Pride Month Reads: DC’s Poison Ivy Thorns Gives Teenage Pamela Isley a Queer Gothic Origin Story
4/5 feisty plants
Spoilers for Poison Ivy: Thorns
When it comes to DC villains, there’s no one quite like Pamela Isley. My first introduction to her was with Batman the Animated Series and, well, let’s just say I should add her as an honorable mention in my ongoing “signs I was gay the whole time” list.
So when I saw a graphic novel coming out on the first day of Pride Month that gives her origin story a gothic, queer twist I was all in, no poison kiss necessary. If you’re a Poison Ivy fan who’s in the mood for some dark queer romance with a touch of satisfying revenge, then bestselling author Kody Keplinger and artist Sara Kipin have got you covered.
Synopsis of Poison Ivy: Thorns
There’s something unusual about Pamela Isley — the girl who hides behind her bright red hair. The girl who won’t let anyone inside to see what’s lurking behind the curtains. The girl who goes to extreme lengths to care for a few plants. Pamela Isley doesn’t trust other people, especially men. They always want something from her. Something she’s not willing to give.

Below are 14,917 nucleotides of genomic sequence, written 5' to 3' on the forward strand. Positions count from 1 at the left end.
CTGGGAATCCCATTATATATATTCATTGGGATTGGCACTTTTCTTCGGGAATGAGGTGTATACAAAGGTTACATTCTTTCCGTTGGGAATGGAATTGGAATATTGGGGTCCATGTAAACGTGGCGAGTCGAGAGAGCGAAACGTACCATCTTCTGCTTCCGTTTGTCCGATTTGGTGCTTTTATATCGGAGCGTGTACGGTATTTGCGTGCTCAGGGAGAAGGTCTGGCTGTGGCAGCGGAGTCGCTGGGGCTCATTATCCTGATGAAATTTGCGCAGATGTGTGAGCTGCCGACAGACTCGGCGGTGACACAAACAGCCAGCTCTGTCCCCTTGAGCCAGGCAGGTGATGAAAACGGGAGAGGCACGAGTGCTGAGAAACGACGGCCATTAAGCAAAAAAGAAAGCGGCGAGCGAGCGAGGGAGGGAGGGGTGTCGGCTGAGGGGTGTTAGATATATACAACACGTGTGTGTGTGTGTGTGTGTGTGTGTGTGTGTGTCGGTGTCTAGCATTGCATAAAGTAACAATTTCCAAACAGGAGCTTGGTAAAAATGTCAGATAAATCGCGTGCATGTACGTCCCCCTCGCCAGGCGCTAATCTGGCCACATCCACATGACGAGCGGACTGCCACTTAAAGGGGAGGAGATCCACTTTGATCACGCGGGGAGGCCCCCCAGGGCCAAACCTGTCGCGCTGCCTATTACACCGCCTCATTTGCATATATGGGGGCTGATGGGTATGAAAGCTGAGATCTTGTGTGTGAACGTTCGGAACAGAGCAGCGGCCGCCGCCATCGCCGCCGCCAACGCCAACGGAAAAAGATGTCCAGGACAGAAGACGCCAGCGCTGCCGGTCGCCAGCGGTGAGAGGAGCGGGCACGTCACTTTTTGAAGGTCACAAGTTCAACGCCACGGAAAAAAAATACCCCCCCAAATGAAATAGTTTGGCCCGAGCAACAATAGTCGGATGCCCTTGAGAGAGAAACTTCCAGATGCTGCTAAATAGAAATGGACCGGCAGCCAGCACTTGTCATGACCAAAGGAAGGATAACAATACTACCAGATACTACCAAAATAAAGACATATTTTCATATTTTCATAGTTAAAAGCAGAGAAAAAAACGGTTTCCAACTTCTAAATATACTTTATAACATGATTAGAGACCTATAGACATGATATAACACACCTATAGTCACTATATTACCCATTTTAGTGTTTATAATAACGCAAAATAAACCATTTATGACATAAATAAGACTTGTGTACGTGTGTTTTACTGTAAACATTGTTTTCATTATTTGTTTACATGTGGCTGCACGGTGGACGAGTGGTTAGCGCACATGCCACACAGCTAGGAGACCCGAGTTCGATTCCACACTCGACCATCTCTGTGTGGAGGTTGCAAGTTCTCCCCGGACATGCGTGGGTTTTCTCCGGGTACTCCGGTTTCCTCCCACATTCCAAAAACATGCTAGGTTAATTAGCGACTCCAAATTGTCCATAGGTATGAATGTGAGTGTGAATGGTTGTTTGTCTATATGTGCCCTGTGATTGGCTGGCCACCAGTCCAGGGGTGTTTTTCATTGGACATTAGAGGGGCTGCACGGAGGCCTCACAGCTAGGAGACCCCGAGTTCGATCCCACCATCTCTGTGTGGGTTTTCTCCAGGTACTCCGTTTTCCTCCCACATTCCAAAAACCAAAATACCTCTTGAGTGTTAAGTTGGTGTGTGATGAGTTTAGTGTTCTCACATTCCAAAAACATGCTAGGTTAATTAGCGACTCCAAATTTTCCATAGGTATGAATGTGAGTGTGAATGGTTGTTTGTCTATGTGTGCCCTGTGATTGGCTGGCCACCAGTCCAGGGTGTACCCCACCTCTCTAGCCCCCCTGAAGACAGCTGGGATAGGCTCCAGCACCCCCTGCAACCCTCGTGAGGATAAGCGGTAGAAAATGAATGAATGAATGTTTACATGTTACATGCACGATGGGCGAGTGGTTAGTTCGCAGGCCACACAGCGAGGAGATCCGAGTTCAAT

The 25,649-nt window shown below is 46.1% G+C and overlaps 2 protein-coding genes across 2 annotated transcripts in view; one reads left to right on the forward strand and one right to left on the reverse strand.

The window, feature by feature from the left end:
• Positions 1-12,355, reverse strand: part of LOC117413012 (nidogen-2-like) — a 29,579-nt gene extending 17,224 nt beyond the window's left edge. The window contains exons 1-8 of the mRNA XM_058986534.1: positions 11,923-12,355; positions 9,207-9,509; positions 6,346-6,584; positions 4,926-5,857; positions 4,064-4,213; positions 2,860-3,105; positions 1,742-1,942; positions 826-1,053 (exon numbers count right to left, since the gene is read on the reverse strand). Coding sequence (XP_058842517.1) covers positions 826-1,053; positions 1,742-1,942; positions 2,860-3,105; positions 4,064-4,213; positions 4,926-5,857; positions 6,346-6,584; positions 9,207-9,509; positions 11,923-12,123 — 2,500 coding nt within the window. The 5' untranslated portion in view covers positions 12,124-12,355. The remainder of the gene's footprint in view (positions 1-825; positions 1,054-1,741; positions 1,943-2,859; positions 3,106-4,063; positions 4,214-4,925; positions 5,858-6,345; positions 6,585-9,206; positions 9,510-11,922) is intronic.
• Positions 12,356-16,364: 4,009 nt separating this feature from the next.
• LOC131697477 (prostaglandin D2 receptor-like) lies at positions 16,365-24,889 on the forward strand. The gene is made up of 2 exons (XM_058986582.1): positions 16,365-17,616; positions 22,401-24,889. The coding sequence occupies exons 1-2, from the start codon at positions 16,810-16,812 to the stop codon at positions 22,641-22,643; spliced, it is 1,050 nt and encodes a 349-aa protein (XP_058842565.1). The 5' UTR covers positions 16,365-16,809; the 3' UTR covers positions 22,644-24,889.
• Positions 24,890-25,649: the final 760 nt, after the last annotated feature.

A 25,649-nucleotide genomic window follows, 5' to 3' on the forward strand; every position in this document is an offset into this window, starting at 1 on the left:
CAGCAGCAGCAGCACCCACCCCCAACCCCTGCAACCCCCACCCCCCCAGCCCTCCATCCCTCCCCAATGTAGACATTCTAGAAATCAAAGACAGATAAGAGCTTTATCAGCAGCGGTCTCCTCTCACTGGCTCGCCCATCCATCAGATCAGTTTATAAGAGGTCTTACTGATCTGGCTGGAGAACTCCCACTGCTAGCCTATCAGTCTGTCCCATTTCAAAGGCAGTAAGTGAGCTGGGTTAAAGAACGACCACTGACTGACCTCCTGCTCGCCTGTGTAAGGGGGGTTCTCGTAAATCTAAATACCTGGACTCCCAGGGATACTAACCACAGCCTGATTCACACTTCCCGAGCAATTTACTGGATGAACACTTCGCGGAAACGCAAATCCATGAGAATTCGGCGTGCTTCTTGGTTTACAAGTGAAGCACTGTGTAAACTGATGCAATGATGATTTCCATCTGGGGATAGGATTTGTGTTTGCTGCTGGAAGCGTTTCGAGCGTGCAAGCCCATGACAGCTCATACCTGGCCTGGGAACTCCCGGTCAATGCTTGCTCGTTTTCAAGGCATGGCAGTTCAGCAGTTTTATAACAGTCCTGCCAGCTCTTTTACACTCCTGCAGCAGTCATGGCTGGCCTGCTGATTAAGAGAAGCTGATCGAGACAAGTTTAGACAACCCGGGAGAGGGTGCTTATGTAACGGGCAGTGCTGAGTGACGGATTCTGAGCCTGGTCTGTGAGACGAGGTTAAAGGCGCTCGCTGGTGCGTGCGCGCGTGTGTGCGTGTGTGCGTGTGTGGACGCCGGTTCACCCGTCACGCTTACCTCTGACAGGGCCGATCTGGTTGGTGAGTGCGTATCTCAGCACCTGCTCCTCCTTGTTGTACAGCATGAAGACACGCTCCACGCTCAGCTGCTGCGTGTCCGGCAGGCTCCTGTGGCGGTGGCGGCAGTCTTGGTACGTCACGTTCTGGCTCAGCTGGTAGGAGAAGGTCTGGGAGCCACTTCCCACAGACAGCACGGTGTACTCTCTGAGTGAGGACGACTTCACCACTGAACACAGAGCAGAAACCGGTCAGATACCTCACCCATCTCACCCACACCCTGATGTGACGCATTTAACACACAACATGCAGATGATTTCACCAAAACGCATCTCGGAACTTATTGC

When cute goth girl Alice Oh comes into Pamela’s life after an accident at the local park, she makes her feel like pulling back the curtains and letting the sunshine in. But there are dark secrets deep within the Isley house. Secrets Pamela’s father has warned must remain hidden. Secrets that could turn deadly and destroy the one person who ever cared about Pamela, or as her mom preferred to call her … Ivy.
Will Pamela open herself up to the possibilities of love, or will she forever be transformed by the thorny vines of revenge?
What this Pride Month Read has in store for you
CW: Child abuse
Poison Ivy: Thorns has a similar vibe to Nubia: Real One. In that story, the main adversary for our heroine was a very relatable threat versus being a supernatural entity that required a beatdown across countless city blocks. This is a similar scenario for Pamela, whose adversaries are painfully toxic men that any of us can, and probably have, encountered in our lives.